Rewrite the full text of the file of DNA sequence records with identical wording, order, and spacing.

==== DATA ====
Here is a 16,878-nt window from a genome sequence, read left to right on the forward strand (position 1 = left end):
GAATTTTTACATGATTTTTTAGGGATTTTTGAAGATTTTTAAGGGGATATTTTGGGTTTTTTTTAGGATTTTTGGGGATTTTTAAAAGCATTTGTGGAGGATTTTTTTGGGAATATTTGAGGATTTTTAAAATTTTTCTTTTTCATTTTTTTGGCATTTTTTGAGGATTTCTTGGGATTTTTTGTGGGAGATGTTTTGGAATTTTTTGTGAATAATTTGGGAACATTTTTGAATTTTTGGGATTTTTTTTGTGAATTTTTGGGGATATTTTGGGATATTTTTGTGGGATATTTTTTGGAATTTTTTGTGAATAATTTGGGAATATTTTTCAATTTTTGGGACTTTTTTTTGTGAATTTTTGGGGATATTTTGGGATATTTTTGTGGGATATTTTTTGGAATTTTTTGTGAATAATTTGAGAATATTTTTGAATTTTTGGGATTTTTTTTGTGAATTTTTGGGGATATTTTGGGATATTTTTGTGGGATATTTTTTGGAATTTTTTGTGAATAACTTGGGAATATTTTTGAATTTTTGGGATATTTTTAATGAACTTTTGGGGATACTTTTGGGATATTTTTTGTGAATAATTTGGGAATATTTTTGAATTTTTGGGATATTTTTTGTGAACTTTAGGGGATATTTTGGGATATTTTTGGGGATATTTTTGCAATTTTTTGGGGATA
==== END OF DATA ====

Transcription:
Here is a 16,878-nt window from a genome sequence, read left to right on the forward strand (position 1 = left end):
GAATTTTTACATGATTTTTTAGGGATTTTTGAAGATTTTTAAGGGGATATTTTGGGTTTTTTTTAGGATTTTTGGGGATTTTTAAAAGCATTTGTGGAGGATTTTTTTGGGAATATTTGAGGATTTTTAAAATTTTTCTTTTTCATTTTTTTGGCATTTTTTGAGGATTTCTTGGGATTTTTTGTGGGAGATGTTTTGGAATTTTTTGTGAATAATTTGGGAACATTTTTGAATTTTTGGGATTTTTTTTGTGAATTTTTGGGGATATTTTGGGATATTTTTGTGGGATATTTTTTGGAATTTTTTGTGAATAATTTGGGAATATTTTTCAATTTTTGGGACTTTTTTTTGTGAATTTTTGGGGATATTTTGGGATATTTTTGTGGGATATTTTTTGGAATTTTTTGTGAATAATTTGAGAATATTTTTGAATTTTTGGGATTTTTTTTGTGAATTTTTGGGGATATTTTGGGATATTTTTGTGGGATATTTTTTGGAATTTTTTGTGAATAACTTGGGAATATTTTTGAATTTTTGGGATATTTTTAATGAACTTTTGGGGATACTTTTGGGATATTTTTTGTGAATAATTTGGGAATATTTTTGAATTTTTGGGATATTTTTTGTGAACTTTAGGGGATATTTTGGGATATTTTTGGGGATATTTTTGCAATTTTTTGGGGATA